The US House of Representatives has cleared a bill to decriminalise cannabis, paving the way for the drug to be legalised across North America and removed from the list of controlled substances.
The Marijuana Opportunity Reinvestment and Expungement (or MORE) Act promises to eliminate non-violent federal marijuana convictions for anyone who manufactures, distributes or possesses the substance.
It aims to establish procedures for wiping previous convictions from an individual’s criminal record and will impose a 5% tax on the sale of cannabis products.
Money to be made
There is potentially a lot of money to be made for the federal government if state-level experience is anything to go by.
California was one of the first jurisdictions to legalise marijuana use recreationally, with the move generating more than $1.34 billion in marijuana tax revenue over the following 24 months.
Legal cannabis sales in that state are projected to reach $54 billion by 2025.
The landmark bill could also potentially save the US government hundreds of millions of dollars in law enforcement and incarceration costs.
The congressional budget office estimated it would reduce the federal deficit by nearly $4 billion over the next 10 years.
At present, marijuana is listed as a Schedule I drug under the Controlled Substances Act, meaning it has a high potential for abuse, has no currently accepted medical use in treatment in the US, and has a lack of accepted safety for use under medical supervision.
If the Democrat’s bill is passed by the Republican senate and signed by president Joe Biden, it would remove the drug from this Act and align the treatment of cannabis possession nationwide.
Small business loans
The proposed bill would make small business administration loans and services available to legitimate cannabis-related businesses while setting standards for them.
As cannabis remains a federally-controlled substance on par with much harder drugs such as heroin, banks insured by the federal government have traditionally been reluctant to make their services available to the growing marijuana industry.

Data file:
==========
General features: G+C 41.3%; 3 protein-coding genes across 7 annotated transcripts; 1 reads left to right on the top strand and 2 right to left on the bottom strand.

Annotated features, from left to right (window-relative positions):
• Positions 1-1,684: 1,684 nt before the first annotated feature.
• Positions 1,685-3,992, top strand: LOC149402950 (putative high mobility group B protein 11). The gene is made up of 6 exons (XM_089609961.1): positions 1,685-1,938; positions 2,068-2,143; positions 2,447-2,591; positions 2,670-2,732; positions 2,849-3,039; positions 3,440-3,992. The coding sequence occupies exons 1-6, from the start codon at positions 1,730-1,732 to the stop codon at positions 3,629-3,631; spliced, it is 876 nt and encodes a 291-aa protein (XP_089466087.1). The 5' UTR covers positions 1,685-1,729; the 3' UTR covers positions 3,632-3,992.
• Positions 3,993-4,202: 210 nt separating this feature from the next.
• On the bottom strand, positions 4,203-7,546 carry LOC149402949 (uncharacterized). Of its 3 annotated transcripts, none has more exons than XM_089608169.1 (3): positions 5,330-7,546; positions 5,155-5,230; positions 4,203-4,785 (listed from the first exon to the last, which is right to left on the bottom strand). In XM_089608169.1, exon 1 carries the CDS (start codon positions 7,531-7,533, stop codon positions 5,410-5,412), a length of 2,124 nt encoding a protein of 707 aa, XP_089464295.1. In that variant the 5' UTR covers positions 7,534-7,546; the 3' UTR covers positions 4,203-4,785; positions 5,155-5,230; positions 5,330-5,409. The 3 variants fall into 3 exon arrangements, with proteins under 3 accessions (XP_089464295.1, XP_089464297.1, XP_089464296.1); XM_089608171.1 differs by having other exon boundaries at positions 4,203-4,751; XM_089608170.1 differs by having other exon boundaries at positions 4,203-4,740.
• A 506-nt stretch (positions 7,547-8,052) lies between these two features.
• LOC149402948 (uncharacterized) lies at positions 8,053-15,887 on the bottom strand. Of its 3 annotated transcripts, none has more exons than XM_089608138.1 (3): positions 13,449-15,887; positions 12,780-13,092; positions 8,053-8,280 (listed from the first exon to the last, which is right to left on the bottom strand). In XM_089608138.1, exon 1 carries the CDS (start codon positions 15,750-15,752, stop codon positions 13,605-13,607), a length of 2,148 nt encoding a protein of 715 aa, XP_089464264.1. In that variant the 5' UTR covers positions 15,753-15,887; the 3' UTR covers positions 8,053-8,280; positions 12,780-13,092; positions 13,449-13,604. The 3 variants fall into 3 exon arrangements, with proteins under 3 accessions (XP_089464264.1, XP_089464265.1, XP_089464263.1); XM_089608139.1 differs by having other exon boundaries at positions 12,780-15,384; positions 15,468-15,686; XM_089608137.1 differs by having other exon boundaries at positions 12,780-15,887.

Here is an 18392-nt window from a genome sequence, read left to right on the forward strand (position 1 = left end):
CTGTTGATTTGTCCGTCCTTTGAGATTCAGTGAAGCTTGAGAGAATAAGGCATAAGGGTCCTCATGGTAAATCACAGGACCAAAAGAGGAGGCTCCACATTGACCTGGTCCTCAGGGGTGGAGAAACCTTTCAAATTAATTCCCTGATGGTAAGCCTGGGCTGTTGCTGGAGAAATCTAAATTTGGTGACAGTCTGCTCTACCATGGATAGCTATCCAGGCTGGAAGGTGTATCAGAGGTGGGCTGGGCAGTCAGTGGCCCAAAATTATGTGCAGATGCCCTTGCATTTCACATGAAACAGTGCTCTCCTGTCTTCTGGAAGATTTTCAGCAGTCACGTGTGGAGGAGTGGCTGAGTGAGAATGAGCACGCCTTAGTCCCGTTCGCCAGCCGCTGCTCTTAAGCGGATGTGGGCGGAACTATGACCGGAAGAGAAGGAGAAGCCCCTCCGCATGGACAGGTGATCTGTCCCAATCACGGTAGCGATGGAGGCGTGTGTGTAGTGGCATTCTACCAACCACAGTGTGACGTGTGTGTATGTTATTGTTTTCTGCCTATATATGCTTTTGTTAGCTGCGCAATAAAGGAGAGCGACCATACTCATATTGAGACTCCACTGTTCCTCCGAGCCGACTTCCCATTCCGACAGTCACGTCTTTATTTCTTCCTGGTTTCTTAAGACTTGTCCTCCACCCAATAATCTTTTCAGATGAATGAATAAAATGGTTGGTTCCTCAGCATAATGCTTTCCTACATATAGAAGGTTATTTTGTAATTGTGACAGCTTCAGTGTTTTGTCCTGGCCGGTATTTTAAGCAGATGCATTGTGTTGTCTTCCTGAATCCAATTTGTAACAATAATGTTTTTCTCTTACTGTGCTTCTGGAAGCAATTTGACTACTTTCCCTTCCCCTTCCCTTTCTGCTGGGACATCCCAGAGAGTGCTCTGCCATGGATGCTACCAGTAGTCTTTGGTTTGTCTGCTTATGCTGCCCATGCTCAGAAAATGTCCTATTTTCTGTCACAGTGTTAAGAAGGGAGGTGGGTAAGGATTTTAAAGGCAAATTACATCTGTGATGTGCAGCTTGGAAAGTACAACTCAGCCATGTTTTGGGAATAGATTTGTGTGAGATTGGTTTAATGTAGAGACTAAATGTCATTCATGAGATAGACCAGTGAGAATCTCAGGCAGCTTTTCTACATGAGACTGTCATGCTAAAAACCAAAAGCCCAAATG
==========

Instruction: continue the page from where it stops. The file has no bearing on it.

Sales in the marijuana industry totalled $26 billion in 2020 and are projected to more than double by 2025, according to the bill.
But those transactions have been conducted largely in cash, without the aid of banking services.
Well overdue bill
US democratic congressman Jerrold Nadler, who has sponsored the bill, said it was well overdue at a national level.
“For far too long we have treated marijuana as a criminal justice problem instead of as a matter of personal choice and public health,” he said.
“Whatever one’s views are on the use of marijuana for recreational or medicinal use, the policy of arrest, prosecution and incarceration at the federal level has proven both unwise and unjust.”
It is not yet known if the bill will sail through the senate, with some Republicans questioning why cannabis was under the microscope in preference of “higher national priority issues” such as rising food and fuel prices and the Russia-Ukraine war.
Other members have claimed that marijuana is a “gateway drug” which allows users to eventually move on to more addictive substances.
The bill needs to secure 60 votes to pass senate.
This week’s proposal is the latest effort to decriminalise marijuana across the US.
In December 2020, a version of the bill cleared the house but stalled in the senate.
The recreational use of marijuana has become legal in 18 US states, while a total of 37 states and four territories allow the use of it for medical purposes.
The drug remains illegal at a federal level.